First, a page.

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NFL's Atlanta Falcons Bring Sports Safety Message to Youth Athletics

Coy Wire at event.JPG

Members of the Atlanta Falcons met with youth-sports parents and coaches last week to stress the importance of staying safe while playing sports, as part of the National Football League's Health and Safety initiative.

Falcons President and CEO Rich McKay was joined by current players, including fullback Ovie Mughelli and kicker Matt Bryant, retired Falcon linebacker Coy Wire, and NFL medical personnel at Wynbrooke Theme School in Stone Mountain, Ga.

There, McKay and others addressed the seriousness of sports injuries, such as concussions.

"It's all those tiny repetitive hits that can add up and have serious long-term damage," said Wire, according to a Patch.com report from the event.

This isn't the NFL's first foray into youth-sports safety, as longtime readers of this blog will know. Last November, NFL Commissioner Roger Goodell hosted roughly 200 youth-football players, parents, and coaches at a forum devoted to player safety. And during Super Bowl week in Indianapolis earlier this year, roughly 50 youth-football players from the area took part in a health and safety clinic put on by the NFL and USA Football.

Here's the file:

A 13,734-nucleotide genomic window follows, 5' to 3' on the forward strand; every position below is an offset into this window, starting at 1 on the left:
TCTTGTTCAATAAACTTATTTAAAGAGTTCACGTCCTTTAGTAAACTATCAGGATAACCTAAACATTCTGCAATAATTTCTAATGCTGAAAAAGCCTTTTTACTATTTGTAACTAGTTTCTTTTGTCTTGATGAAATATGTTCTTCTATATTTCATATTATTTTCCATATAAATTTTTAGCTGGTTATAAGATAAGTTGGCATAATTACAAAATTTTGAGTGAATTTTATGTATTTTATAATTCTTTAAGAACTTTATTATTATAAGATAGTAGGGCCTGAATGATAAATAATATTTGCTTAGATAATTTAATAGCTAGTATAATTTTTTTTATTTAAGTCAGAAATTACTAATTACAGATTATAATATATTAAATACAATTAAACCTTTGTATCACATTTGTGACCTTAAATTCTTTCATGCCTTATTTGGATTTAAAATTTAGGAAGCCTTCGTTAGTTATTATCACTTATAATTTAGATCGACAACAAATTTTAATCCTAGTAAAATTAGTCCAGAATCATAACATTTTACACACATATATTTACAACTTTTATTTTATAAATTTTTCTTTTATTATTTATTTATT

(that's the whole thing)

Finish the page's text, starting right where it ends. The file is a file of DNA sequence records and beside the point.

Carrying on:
Goodell has also been vocal about his desire to have every state adopt a youth-concussion law, "sooner rather than later." To date, 36 states and the District of Columbia have adopted such laws, although a few of those states have laws that differ from the NFL's model legislation.

Goodell and NCAA President Mark Emmert sent letters to the 19 governors without model youth-concussion legislation back in January of this year, urging them to take action this coming year.

In recent years, hundreds of former NFL players have banded together to sue the league, alleging that the NFL knew about the debilitating effects of concussions and intentionally hid that information from players.

Photo: Former Atlanta Falcons linebacker Coy Wire speaks about the importance of sports safety to a group of parents and coaches on April 19. (Courtesy Clare Graff/NFL Health and Safety)

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